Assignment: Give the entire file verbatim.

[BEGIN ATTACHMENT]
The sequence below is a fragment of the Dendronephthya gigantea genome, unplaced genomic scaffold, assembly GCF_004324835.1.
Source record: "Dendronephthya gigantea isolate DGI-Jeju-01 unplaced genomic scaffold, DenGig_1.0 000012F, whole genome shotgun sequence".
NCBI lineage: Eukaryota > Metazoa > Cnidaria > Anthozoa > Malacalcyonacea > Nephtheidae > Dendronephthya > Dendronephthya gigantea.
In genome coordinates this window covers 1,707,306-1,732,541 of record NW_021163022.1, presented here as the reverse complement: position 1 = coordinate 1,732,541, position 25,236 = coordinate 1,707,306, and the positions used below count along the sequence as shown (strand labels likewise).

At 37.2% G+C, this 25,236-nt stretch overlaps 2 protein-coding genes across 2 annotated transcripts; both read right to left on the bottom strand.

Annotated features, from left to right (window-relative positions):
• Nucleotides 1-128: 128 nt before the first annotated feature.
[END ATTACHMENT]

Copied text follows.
The sequence below is a fragment of the Dendronephthya gigantea genome, unplaced genomic scaffold, assembly GCF_004324835.1.
Source record: "Dendronephthya gigantea isolate DGI-Jeju-01 unplaced genomic scaffold, DenGig_1.0 000012F, whole genome shotgun sequence".
NCBI lineage: Eukaryota > Metazoa > Cnidaria > Anthozoa > Malacalcyonacea > Nephtheidae > Dendronephthya > Dendronephthya gigantea.
In genome coordinates this window covers 1,707,306-1,732,541 of record NW_021163022.1, presented here as the reverse complement: position 1 = coordinate 1,732,541, position 25,236 = coordinate 1,707,306, and the positions used below count along the sequence as shown (strand labels likewise).

At 37.2% G+C, this 25,236-nt stretch overlaps 2 protein-coding genes across 2 annotated transcripts; both read right to left on the bottom strand.

Annotated features, from left to right (window-relative positions):
• Nucleotides 1-128: 128 nt before the first annotated feature.